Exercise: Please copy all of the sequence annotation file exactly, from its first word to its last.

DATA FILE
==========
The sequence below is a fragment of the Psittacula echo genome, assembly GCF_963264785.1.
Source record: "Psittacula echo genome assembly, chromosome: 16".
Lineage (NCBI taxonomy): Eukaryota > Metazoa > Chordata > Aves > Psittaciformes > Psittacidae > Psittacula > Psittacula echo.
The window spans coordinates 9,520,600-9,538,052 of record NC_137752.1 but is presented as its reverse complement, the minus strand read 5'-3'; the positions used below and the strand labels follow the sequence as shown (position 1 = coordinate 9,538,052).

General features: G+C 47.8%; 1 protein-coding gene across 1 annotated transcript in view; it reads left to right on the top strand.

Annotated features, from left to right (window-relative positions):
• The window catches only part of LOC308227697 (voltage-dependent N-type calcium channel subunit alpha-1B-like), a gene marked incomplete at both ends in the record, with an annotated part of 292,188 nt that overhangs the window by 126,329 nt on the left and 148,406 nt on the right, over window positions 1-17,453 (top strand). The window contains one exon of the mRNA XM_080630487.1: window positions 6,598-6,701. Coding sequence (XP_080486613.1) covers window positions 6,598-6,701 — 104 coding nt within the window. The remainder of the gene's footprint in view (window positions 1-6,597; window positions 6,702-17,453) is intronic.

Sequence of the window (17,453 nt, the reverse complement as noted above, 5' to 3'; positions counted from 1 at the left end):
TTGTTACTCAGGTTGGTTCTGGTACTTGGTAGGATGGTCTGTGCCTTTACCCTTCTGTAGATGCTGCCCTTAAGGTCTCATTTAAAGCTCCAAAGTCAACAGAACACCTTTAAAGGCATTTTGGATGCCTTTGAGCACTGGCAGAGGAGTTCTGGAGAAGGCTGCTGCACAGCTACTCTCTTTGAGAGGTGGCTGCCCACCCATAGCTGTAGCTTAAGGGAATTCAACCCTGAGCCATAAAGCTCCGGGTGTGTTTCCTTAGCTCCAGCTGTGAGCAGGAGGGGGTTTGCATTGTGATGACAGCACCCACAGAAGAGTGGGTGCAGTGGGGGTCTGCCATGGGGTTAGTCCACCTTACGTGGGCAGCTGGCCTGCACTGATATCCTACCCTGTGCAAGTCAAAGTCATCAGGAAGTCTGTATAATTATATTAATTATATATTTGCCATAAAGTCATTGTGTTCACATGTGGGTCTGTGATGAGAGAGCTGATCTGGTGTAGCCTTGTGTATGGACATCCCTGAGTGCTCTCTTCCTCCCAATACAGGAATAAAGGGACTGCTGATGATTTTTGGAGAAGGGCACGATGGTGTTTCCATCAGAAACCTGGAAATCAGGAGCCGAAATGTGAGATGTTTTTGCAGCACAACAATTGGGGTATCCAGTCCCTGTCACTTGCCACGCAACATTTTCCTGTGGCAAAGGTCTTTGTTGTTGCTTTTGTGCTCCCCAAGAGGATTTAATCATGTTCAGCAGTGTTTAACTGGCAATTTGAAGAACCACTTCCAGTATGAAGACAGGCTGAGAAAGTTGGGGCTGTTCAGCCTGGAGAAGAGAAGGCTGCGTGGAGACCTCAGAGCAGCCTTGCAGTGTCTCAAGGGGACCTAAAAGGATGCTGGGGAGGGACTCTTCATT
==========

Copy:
The sequence below is a fragment of the Psittacula echo genome, assembly GCF_963264785.1.
Source record: "Psittacula echo genome assembly, chromosome: 16".
Lineage (NCBI taxonomy): Eukaryota > Metazoa > Chordata > Aves > Psittaciformes > Psittacidae > Psittacula > Psittacula echo.
The window spans coordinates 9,520,600-9,538,052 of record NC_137752.1 but is presented as its reverse complement, the minus strand read 5'-3'; the positions used below and the strand labels follow the sequence as shown (position 1 = coordinate 9,538,052).

General features: G+C 47.8%; 1 protein-coding gene across 1 annotated transcript in view; it reads left to right on the top strand.

Annotated features, from left to right (window-relative positions):
• The window catches only part of LOC308227697 (voltage-dependent N-type calcium channel subunit alpha-1B-like), a gene marked incomplete at both ends in the record, with an annotated part of 292,188 nt that overhangs the window by 126,329 nt on the left and 148,406 nt on the right, over window positions 1-17,453 (top strand). The window contains one exon of the mRNA XM_080630487.1: window positions 6,598-6,701. Coding sequence (XP_080486613.1) covers window positions 6,598-6,701 — 104 coding nt within the window. The remainder of the gene's footprint in view (window positions 1-6,597; window positions 6,702-17,453) is intronic.

Sequence of the window (17,453 nt, the reverse complement as noted above, 5' to 3'; positions counted from 1 at the left end):
TTGTTACTCAGGTTGGTTCTGGTACTTGGTAGGATGGTCTGTGCCTTTACCCTTCTGTAGATGCTGCCCTTAAGGTCTCATTTAAAGCTCCAAAGTCAACAGAACACCTTTAAAGGCATTTTGGATGCCTTTGAGCACTGGCAGAGGAGTTCTGGAGAAGGCTGCTGCACAGCTACTCTCTTTGAGAGGTGGCTGCCCACCCATAGCTGTAGCTTAAGGGAATTCAACCCTGAGCCATAAAGCTCCGGGTGTGTTTCCTTAGCTCCAGCTGTGAGCAGGAGGGGGTTTGCATTGTGATGACAGCACCCACAGAAGAGTGGGTGCAGTGGGGGTCTGCCATGGGGTTAGTCCACCTTACGTGGGCAGCTGGCCTGCACTGATATCCTACCCTGTGCAAGTCAAAGTCATCAGGAAGTCTGTATAATTATATTAATTATATATTTGCCATAAAGTCATTGTGTTCACATGTGGGTCTGTGATGAGAGAGCTGATCTGGTGTAGCCTTGTGTATGGACATCCCTGAGTGCTCTCTTCCTCCCAATACAGGAATAAAGGGACTGCTGATGATTTTTGGAGAAGGGCACGATGGTGTTTCCATCAGAAACCTGGAAATCAGGAGCCGAAATGTGAGATGTTTTTGCAGCACAACAATTGGGGTATCCAGTCCCTGTCACTTGCCACGCAACATTTTCCTGTGGCAAAGGTCTTTGTTGTTGCTTTTGTGCTCCCCAAGAGGATTTAATCATGTTCAGCAGTGTTTAACTGGCAATTTGAAGAACCACTTCCAGTATGAAGACAGGCTGAGAAAGTTGGGGCTGTTCAGCCTGGAGAAGAGAAGGCTGCGTGGAGACCTCAGAGCAGCCTTGCAGTGTCTCAAGGGGACCTAAAAGGATGCTGGGGAGGGACTCTTCATT